Hamilton County Court of Appeals 07/26/16
George Thomas Kirby v. Mable Dean Kirby
M2015-01408-COA-R3-CV
Authoring Judge: Judge Thomas R. Frierson, II
Trial Court Judge: Judge Ross H. Hicks

In this divorce action, the trial court fashioned a division of the parties’ marital property without determining values for several items of personal property and amounts of certain debt and without reference to the statutory factors. The trial court also awarded the wife alimony in futuro in the amount of $1,500 per month and attorney’s fees in the amount of $5,000. The husband has appealed. Due to the lack of factual findings regarding the basis for the trial court’s marital property distribution, we vacate that portion of the judgment and remand the issue to the trial court for entry of appropriate findings of fact and conclusions of law. Because we have vacated the trial court’s distribution of marital property, we must also vacate and remand the issues of alimony and attorney’s fees for reconsideration by the trial court once an equitable distribution of marital property has been fashioned. The wife’s claim seeking attorney’s fees incurred on appeal is denied.

Montgomery County Court of Appeals 07/25/16
In re Estate of Alys Harris Lipscomb
W2015-02277-COA-R3-CV
Authoring Judge: Presiding Judge J. Steven Stafford
Trial Court Judge: Judge Karen D. Webster

Appellants appeal from an order that was not final pursuant to Rule 58 of the Tennessee Rules of Civil Procedure. Accordingly, we dismiss this appeal for lack of subject matter jurisdiction.

Shelby County Court of Appeals 07/25/16
Jack Helmboldt et al v. Michael R. Jugan et al.
E2015-01664-COA-R3-CV
Authoring Judge: Judge John W. McClarty
Trial Court Judge: Chancellor John F. Weaver

This appeal concerns certain declarations of covenants and restrictions (i.e., a buffer easement) on a piece of property. The purchasers of the property filed a motion for summary judgment arguing that the foreclosure by the bank on its superior mortgage extinguished by operation of law any covenants and restrictions recorded after the bank’s deed of trust was recorded. The trial court granted summary judgment in favor of the purchasers. The holders of the buffer easement containing the covenants and restrictions appeal. We affirm.

Knox County Court of Appeals 07/25/16
Carla Landrum et al v. Methodist Medical Center et al.
E2015-01733-COA-R3-CV
Authoring Judge: Judge John W. McClarty
Trial Court Judge: Judge Donald Ray Elledge

This is a premises liability action in which the plaintiffs, a husband and wife, filed suit against the defendant hospital for personal injuries and other damages resulting from wife’s slip and fall. The trial court granted the defendant’s motion for summary judgment, holding that the plaintiffs failed to demonstrate defendant’s actual or constructive knowledge of the dangerous condition by failing to proffer material evidence establishing the cause, source, or duration of the dangerous condition. The plaintiffs appeal. We affirm the decision of the trial court.

Anderson County Court of Appeals 07/25/16
Christopher Denton v. Edna Taylor et al.
E2015-01726-COA-R3-CV
Authoring Judge: Judge Charles D. Susano, Jr.
Trial Court Judge: Judge Ward Jeffrey Hollingsworth

This case arises out of a head-on automobile accident that resulted in the death of Howard Taylor, the driver of one of the cars, and serious injuries to Christopher Denton (plaintiff), the other driver. Plaintiff brought this negligence action against the decedent’s widow, Edna Taylor, and his estate. There were no witnesses to the accident, and plaintiff has no memory of what happened. Some fifteen months after the complaint was filed, the sole remaining defendant, Edna Taylor, moved for summary judgment, arguing that plaintiff’s evidence was insufficient to establish causation. In support of the motion, defendant filed the affidavit of the officer who investigated the accident, in which he stated that he “wasn’t able to locate any roadway evidence that indicated the point of impact.” After a hearing on defendant’s motion, plaintiff filed a motion asking the trial court to grant him more time to obtain and file an accident reconstruction “report.” The court denied the motion and granted summary judgment on the ground that plaintiff provided no evidence establishing that the decedent’s negligence caused the accident. We affirm.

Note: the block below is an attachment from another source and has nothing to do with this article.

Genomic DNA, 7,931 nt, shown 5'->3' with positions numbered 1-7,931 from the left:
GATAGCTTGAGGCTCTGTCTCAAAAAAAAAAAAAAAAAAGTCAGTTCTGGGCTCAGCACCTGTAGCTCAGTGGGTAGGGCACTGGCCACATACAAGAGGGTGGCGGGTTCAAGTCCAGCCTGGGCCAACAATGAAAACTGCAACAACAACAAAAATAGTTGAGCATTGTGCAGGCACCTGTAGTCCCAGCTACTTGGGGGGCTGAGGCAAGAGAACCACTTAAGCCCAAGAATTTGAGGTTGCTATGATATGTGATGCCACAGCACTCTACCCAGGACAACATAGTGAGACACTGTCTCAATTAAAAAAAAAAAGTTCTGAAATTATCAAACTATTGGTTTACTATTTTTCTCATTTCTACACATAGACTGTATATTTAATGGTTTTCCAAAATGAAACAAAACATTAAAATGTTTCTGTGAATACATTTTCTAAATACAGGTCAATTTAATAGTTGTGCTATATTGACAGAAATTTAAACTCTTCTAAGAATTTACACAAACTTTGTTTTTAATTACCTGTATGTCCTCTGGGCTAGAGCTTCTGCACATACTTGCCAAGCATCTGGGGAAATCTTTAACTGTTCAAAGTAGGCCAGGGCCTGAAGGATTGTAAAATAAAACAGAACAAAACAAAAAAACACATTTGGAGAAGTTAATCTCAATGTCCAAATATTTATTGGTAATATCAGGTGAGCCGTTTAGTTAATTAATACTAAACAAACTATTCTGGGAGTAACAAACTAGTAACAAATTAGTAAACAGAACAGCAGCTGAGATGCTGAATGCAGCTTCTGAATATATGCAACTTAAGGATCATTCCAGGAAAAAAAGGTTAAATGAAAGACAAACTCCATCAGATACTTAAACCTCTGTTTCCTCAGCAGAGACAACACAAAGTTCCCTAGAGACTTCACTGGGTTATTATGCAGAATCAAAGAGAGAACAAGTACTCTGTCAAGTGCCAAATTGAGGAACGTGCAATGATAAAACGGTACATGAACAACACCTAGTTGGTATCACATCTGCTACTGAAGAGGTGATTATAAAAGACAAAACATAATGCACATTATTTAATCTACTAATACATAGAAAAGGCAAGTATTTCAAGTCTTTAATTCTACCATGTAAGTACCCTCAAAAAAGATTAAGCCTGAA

Hamilton County Court of Appeals 07/25/16
Denver Napier et al v. Gail Howard et al.
E2015-01222-COA-R3-CV
Authoring Judge: Judge Charles D. Susano, Jr.
Trial Court Judge: Chancellor Telford E. Forgety, Jr.

Gail Howard purchased at auction a subdivision lot in Grainger County. The deed to Howard’s lot, as well as the deeds to the other lots in the subdivision, contains a restrictive covenant prohibiting “single wide mobile homes.” Howard converted her lot into a campground with sixteen camper trailer sites for rent. Denver Napier, Sheryl Napier, and Jeffrey Bryant (collectively the plaintiffs), each of whom had purchased a lot in the subdivision, filed a complaint against Howard seeking an injunction enjoining her from using her property as a campground. They based their complaint on the restrictive covenant against “single wide mobile homes.” The trial court held that the restrictive covenant prohibited, in the court’s words, “camping trailers and/or single wide mobile homes” in the subdivision. Accordingly, the trial court permanently enjoined Howard and all other owners of lots from having, again in the court’s words, “camping trailers/single wide mobile homes” on their property. Howard appeals. We affirm.

Grainger County Court of Appeals 07/25/16
Wilma J. White v. James Dale White, Jr.
M2015-02388-COA-R3-CV
Authoring Judge: Judge Brandon O. Gibson
Trial Court Judge: Judge Kristi M. Davis

This is an appeal of an order denying Husband’s motion to alter or amend the trial court’s judgment modifying Husband’s alimony obligation. Husband argues that he was not provided adequate notice that a hearing held on July 6, 2015 was the final hearing in the matter and was therefore deprived of due process. We affirm.

Clay County Court of Appeals 07/22/16
Amanda Parker Jones v. Parker Jones
W2015-01304-COA-R3-CV
Authoring Judge: Judge Kenny Armstrong
Trial Court Judge: Chancellor George R. Ellis

Because the order appealed is not a final judgment, we dismiss the appeal for lack of subject matter jurisdiction. Tenn. R. App. P. 3(a).

Gibson County Court of Appeals 07/22/16